The millennial and gen x monikers were invented by boomers as a symptom of their generation’s well known narcissism. Which is also why boomers can’t stand the narcissism of the millennials. And boomer narcissism is also why they created the everybody-gets-a-trophy praise culture that they now themselves loath.
Full Disclosure: My personal slogan is “Throwing boomers under the bus since 1982.”
Looks like the “silent” generation are even more confused. Possibly because they’re very old, but probably because “silent” isn’t a very flattering way to describe a generation. Offered the choice between silent and greatest, I know what I’d prefer.
I know at least one sociologist who would say that the generational divides were much more than simply an invention of Big Marketing.
If they’ve started rejecting their “generation” markers, I believe there may be hope for these kids yet!
Huh. I always thought of generational terms as being basically 20-year cohorts, i.e
Boomers born 1940-1960, Gen X 1960-1980, Gen Y 1980-2000 so there shouldn’t be any Millennials over 15.
Although it might get fuzzy around those edges. Like if you’re the eldest sibling in your family and you were born in 1978 you’re probably going to have a different take on culture than if you were the youngest sibling born in 1978.
And of course this is pretty arbitrary and there’s always an agenda behind such labelling. My agenda is nice pretty categories for everyone!
Self-identifying narcissistic Boomers probably bristle at the idea of the generation before theirs being described as the “Greatest” - not sure when this “Silent” bit came in. You know “We lived through two world wars and the Depression! What did you kids do? Dance to Elvis! Huh.”
I assume that the “silent” gen skews to the you side (death and taxes being unavoidable) so it makes sense there would be more on the edge identifying as boomers. I also think the “greatest” gen is a more
Us pesky whippersnappers are the current generation to pick on. Ya know, because we wrecked the economy or some shit and don’t know what generation we’re a part of because basically the generation marker defined by boomers as “The kids we raised and grew up with lots of neon crap.”
Seriously, I’m in my 30s, and I sort of resent being put in the same group as my incoming college freshmen.
Why would it be “incorrect” for a 34 year old to identify as Gen-X instead of Millenial?
Oh, because these labels are arbitrary bullshit.
Gen Y and Millenials are the same thing, as most of the people into this stuff put it. The since-2000 lot aren’t named yet, though “Digital natives” is one shingyspeak term
Is it bad that I’d never even heard of the term “Silent Generation” before reading this article?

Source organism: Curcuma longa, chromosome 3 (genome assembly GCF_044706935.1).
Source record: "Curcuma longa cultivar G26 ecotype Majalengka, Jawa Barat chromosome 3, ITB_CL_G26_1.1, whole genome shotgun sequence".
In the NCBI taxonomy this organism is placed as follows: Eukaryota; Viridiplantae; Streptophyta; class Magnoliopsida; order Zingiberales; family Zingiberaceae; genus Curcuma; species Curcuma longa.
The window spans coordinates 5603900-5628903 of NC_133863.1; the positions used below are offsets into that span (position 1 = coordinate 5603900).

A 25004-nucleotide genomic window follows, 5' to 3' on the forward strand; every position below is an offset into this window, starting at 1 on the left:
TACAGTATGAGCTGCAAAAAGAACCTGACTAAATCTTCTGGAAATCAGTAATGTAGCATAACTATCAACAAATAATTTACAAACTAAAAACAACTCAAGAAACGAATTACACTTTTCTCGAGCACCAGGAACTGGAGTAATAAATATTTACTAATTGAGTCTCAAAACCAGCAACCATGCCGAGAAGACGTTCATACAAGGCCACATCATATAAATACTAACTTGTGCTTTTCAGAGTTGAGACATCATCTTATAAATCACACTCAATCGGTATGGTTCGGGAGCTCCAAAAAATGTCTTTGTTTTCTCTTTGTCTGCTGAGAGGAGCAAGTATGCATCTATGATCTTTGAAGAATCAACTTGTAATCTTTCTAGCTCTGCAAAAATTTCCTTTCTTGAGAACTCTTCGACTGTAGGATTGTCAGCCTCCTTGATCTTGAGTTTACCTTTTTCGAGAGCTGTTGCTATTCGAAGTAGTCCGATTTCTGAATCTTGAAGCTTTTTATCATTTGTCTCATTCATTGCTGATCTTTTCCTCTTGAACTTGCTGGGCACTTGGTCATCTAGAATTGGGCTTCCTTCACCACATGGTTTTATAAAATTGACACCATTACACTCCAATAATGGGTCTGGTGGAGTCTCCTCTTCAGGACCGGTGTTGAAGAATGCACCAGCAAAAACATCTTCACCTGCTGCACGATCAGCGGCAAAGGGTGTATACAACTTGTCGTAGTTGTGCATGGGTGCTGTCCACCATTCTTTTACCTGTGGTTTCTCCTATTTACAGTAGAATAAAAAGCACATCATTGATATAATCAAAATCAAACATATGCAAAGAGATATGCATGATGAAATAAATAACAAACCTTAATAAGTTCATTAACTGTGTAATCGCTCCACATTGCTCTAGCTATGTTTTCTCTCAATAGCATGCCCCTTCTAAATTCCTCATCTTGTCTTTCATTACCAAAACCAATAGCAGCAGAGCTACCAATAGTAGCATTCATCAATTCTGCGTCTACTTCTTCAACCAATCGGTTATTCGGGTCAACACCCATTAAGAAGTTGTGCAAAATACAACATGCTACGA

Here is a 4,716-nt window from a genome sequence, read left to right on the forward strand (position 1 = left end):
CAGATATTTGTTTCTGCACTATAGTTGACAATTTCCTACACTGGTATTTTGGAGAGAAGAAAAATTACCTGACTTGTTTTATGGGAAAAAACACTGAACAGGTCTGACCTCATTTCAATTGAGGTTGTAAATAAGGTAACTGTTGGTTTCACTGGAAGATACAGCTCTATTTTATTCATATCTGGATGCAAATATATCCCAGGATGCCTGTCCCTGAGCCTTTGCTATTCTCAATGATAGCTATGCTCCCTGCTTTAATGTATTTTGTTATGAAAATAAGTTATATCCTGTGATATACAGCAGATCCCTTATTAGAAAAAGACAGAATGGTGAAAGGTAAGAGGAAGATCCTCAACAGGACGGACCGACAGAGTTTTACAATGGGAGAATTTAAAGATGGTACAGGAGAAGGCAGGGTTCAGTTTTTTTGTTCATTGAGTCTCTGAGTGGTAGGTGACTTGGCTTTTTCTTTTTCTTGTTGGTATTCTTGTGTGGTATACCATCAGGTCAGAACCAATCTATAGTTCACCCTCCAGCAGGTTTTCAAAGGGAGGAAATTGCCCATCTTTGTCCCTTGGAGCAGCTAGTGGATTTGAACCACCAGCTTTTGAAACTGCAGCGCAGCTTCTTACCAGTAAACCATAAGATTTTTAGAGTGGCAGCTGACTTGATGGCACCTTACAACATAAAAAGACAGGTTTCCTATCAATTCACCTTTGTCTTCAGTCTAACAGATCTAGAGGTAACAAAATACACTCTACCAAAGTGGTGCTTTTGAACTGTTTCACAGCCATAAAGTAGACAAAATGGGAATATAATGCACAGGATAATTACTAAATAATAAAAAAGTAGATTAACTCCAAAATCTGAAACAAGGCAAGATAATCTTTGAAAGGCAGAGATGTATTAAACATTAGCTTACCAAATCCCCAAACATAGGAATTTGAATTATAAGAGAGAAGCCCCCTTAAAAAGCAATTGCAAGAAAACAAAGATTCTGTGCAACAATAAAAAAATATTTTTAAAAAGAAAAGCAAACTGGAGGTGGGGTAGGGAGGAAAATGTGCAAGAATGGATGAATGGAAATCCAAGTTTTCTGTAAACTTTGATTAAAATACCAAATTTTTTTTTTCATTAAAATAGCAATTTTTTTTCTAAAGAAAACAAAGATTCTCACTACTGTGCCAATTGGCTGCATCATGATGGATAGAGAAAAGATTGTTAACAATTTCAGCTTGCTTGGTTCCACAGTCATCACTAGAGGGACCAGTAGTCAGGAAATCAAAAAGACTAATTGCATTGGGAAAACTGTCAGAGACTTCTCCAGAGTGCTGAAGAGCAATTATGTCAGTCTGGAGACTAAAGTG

For me, the generational naming convention seems too arbitrary because there doesn’t seem to be a clear cut reason someone between the ages of 25-45 don’t share a deeper commonality today than the same age range 30-50 years prior. It seems whatever binds a age range it’s not so easily defined.
Lets take technology for example between myself, my parents, and their parents. When I was a kid I had an NES and cable TV. When my parents were kids they had transistor radios and color air TV. And then there’s my late grandparents childhood where aircraft were just invented and telephones were a luxury (they lived in rural states like Iowa and Kansas respectively). Technology is a good measure for ‘generations’ in this situation but I doesn’t work so well when you compare myself and my oldest niece’s generation as we both had computers in our lives and some form of Internet (mind you, the Internet for me as a teenager was vastly different than for her). Nor can you really group generations based on historical events either, since their impact isn’t always felt until well after the events have transpired (ex. the historical significance of nationalism of the 19th/20th centuries). It just seems to me that the concept of generations is less meaningful than what is assumed. At least in terms of the discussions surrounding the concept of generations.
The weird thing is that I’ve seen the Gen Y and Millennial generations used interchangeably (edit: @beschizza beat me to it). And I’ve also seen Millennial defined as “people who came into adulthood in the early-mid 2000’s”, which seems extremely vague, as it didn’t offer a definition of what “coming into adulthood” means. Does it mean turning 18? or does it mean those of us who were in our early 20’s around that time? Being born in 1978 myself (oldest child!), I’m constantly confused by what generation I’m supposedly in.
Throughout all of history 20 somethings have always been the worst. Old enough not to be a child, not old enough to know they can never have everything figured out.
It seems to be an afterthought, as though they just forgot about a generation and made something up quickly. Even the Wikipedia page is only a paragraph long and doesn’t even contain an explanation of why the word “silent” is used.
As others have pointed out, it’s pretty arbitrary anyway. I’m technically a millennial, but I was born in a world where the internet didn’t exist yet, at least not in a way that most people could use it. I would say the difference between myself and someone who was born after the invention of smartphones is immense.
EDIT: Okay, smartphones are probably not 18 years old yet, but still- big difference between myself and someone born in 1997.
15 years seems too big to define a “generation”. As a 34 year old, I don’t really identify with either the GenXers or the Millennials. I was too young to really experience the 80’s on a cultural level (I was 9 when they ended!), but don’t see how my experiences match up with an 18-year-olds (I didn’t get on the internet until college, I had dumb phones for almost a decade before the iPhone launches!)
Further evidence these generational divides are bullshit!
I got your digital natives right here.